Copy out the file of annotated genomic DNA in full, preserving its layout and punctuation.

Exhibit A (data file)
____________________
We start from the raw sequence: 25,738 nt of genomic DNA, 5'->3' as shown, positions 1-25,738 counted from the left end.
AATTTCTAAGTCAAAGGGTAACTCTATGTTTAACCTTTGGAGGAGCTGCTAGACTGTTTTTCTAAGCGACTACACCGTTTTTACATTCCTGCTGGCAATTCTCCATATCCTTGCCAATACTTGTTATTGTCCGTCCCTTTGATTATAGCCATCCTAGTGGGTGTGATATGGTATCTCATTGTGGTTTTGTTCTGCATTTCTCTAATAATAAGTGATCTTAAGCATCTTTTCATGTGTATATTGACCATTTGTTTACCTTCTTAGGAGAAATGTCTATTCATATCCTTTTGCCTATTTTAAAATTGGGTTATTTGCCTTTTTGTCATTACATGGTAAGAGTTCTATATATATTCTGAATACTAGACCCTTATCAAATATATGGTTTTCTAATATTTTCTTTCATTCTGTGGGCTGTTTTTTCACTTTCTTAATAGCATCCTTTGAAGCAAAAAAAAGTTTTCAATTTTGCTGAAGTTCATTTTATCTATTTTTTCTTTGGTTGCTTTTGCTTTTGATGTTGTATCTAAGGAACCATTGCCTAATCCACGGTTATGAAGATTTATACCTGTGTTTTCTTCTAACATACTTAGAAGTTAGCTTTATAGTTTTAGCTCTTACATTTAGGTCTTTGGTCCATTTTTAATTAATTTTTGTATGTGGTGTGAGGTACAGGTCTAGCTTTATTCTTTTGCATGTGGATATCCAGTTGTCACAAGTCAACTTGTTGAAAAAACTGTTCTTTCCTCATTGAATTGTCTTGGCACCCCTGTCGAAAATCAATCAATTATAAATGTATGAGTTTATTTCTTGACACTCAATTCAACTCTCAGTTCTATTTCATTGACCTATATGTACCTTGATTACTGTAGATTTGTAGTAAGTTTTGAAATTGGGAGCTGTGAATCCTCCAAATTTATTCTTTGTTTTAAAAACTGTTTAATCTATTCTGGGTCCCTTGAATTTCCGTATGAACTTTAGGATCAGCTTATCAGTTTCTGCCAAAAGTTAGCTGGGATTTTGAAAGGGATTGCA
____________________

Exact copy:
We start from the raw sequence: 25,738 nt of genomic DNA, 5'->3' as shown, positions 1-25,738 counted from the left end.
AATTTCTAAGTCAAAGGGTAACTCTATGTTTAACCTTTGGAGGAGCTGCTAGACTGTTTTTCTAAGCGACTACACCGTTTTTACATTCCTGCTGGCAATTCTCCATATCCTTGCCAATACTTGTTATTGTCCGTCCCTTTGATTATAGCCATCCTAGTGGGTGTGATATGGTATCTCATTGTGGTTTTGTTCTGCATTTCTCTAATAATAAGTGATCTTAAGCATCTTTTCATGTGTATATTGACCATTTGTTTACCTTCTTAGGAGAAATGTCTATTCATATCCTTTTGCCTATTTTAAAATTGGGTTATTTGCCTTTTTGTCATTACATGGTAAGAGTTCTATATATATTCTGAATACTAGACCCTTATCAAATATATGGTTTTCTAATATTTTCTTTCATTCTGTGGGCTGTTTTTTCACTTTCTTAATAGCATCCTTTGAAGCAAAAAAAAGTTTTCAATTTTGCTGAAGTTCATTTTATCTATTTTTTCTTTGGTTGCTTTTGCTTTTGATGTTGTATCTAAGGAACCATTGCCTAATCCACGGTTATGAAGATTTATACCTGTGTTTTCTTCTAACATACTTAGAAGTTAGCTTTATAGTTTTAGCTCTTACATTTAGGTCTTTGGTCCATTTTTAATTAATTTTTGTATGTGGTGTGAGGTACAGGTCTAGCTTTATTCTTTTGCATGTGGATATCCAGTTGTCACAAGTCAACTTGTTGAAAAAACTGTTCTTTCCTCATTGAATTGTCTTGGCACCCCTGTCGAAAATCAATCAATTATAAATGTATGAGTTTATTTCTTGACACTCAATTCAACTCTCAGTTCTATTTCATTGACCTATATGTACCTTGATTACTGTAGATTTGTAGTAAGTTTTGAAATTGGGAGCTGTGAATCCTCCAAATTTATTCTTTGTTTTAAAAACTGTTTAATCTATTCTGGGTCCCTTGAATTTCCGTATGAACTTTAGGATCAGCTTATCAGTTTCTGCCAAAAGTTAGCTGGGATTTTGAAAGGGATTGCA